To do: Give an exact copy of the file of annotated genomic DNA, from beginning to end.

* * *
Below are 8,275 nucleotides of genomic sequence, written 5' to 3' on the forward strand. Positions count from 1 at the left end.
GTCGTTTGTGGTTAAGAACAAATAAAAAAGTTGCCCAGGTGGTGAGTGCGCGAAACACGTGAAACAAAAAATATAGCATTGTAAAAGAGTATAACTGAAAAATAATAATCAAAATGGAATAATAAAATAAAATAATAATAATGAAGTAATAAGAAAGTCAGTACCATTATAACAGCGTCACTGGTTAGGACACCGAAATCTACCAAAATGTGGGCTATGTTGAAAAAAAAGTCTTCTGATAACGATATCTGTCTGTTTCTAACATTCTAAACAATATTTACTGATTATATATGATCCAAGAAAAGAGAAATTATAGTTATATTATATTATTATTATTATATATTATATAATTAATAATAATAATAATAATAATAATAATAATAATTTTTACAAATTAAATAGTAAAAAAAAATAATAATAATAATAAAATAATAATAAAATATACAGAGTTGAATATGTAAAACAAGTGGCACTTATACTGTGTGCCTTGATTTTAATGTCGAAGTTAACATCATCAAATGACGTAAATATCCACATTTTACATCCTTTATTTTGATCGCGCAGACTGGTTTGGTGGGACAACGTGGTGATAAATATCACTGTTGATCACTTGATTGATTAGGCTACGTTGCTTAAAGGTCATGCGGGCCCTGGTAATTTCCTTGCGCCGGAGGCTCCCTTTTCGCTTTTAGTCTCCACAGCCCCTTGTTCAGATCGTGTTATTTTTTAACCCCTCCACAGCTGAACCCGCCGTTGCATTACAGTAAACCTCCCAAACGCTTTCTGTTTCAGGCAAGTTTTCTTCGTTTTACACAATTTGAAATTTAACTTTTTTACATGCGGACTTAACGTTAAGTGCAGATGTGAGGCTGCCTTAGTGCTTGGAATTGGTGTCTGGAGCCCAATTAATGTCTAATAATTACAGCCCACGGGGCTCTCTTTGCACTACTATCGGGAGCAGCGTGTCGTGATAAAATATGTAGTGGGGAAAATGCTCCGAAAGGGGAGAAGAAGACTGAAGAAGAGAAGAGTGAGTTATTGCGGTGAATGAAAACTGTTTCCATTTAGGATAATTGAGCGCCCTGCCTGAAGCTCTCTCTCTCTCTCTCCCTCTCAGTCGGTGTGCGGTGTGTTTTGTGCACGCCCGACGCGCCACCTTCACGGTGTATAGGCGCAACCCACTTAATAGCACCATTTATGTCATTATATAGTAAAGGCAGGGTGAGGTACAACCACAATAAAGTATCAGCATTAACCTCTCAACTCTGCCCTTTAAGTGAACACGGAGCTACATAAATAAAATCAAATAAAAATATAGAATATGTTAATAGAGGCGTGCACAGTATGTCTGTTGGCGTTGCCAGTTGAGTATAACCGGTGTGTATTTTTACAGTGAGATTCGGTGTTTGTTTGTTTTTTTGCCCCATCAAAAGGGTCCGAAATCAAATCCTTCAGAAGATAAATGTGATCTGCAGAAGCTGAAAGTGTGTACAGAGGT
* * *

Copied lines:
Below are 8,275 nucleotides of genomic sequence, written 5' to 3' on the forward strand. Positions count from 1 at the left end.
GTCGTTTGTGGTTAAGAACAAATAAAAAAGTTGCCCAGGTGGTGAGTGCGCGAAACACGTGAAACAAAAAATATAGCATTGTAAAAGAGTATAACTGAAAAATAATAATCAAAATGGAATAATAAAATAAAATAATAATAATGAAGTAATAAGAAAGTCAGTACCATTATAACAGCGTCACTGGTTAGGACACCGAAATCTACCAAAATGTGGGCTATGTTGAAAAAAAAGTCTTCTGATAACGATATCTGTCTGTTTCTAACATTCTAAACAATATTTACTGATTATATATGATCCAAGAAAAGAGAAATTATAGTTATATTATATTATTATTATTATATATTATATAATTAATAATAATAATAATAATAATAATAATAATAATTTTTACAAATTAAATAGTAAAAAAAAATAATAATAATAATAAAATAATAATAAAATATACAGAGTTGAATATGTAAAACAAGTGGCACTTATACTGTGTGCCTTGATTTTAATGTCGAAGTTAACATCATCAAATGACGTAAATATCCACATTTTACATCCTTTATTTTGATCGCGCAGACTGGTTTGGTGGGACAACGTGGTGATAAATATCACTGTTGATCACTTGATTGATTAGGCTACGTTGCTTAAAGGTCATGCGGGCCCTGGTAATTTCCTTGCGCCGGAGGCTCCCTTTTCGCTTTTAGTCTCCACAGCCCCTTGTTCAGATCGTGTTATTTTTTAACCCCTCCACAGCTGAACCCGCCGTTGCATTACAGTAAACCTCCCAAACGCTTTCTGTTTCAGGCAAGTTTTCTTCGTTTTACACAATTTGAAATTTAACTTTTTTACATGCGGACTTAACGTTAAGTGCAGATGTGAGGCTGCCTTAGTGCTTGGAATTGGTGTCTGGAGCCCAATTAATGTCTAATAATTACAGCCCACGGGGCTCTCTTTGCACTACTATCGGGAGCAGCGTGTCGTGATAAAATATGTAGTGGGGAAAATGCTCCGAAAGGGGAGAAGAAGACTGAAGAAGAGAAGAGTGAGTTATTGCGGTGAATGAAAACTGTTTCCATTTAGGATAATTGAGCGCCCTGCCTGAAGCTCTCTCTCTCTCTCTCCCTCTCAGTCGGTGTGCGGTGTGTTTTGTGCACGCCCGACGCGCCACCTTCACGGTGTATAGGCGCAACCCACTTAATAGCACCATTTATGTCATTATATAGTAAAGGCAGGGTGAGGTACAACCACAATAAAGTATCAGCATTAACCTCTCAACTCTGCCCTTTAAGTGAACACGGAGCTACATAAATAAAATCAAATAAAAATATAGAATATGTTAATAGAGGCGTGCACAGTATGTCTGTTGGCGTTGCCAGTTGAGTATAACCGGTGTGTATTTTTACAGTGAGATTCGGTGTTTGTTTGTTTTTTTGCCCCATCAAAAGGGTCCGAAATCAAATCCTTCAGAAGATAAATGTGATCTGCAGAAGCTGAAAGTGTGTACAGAGGT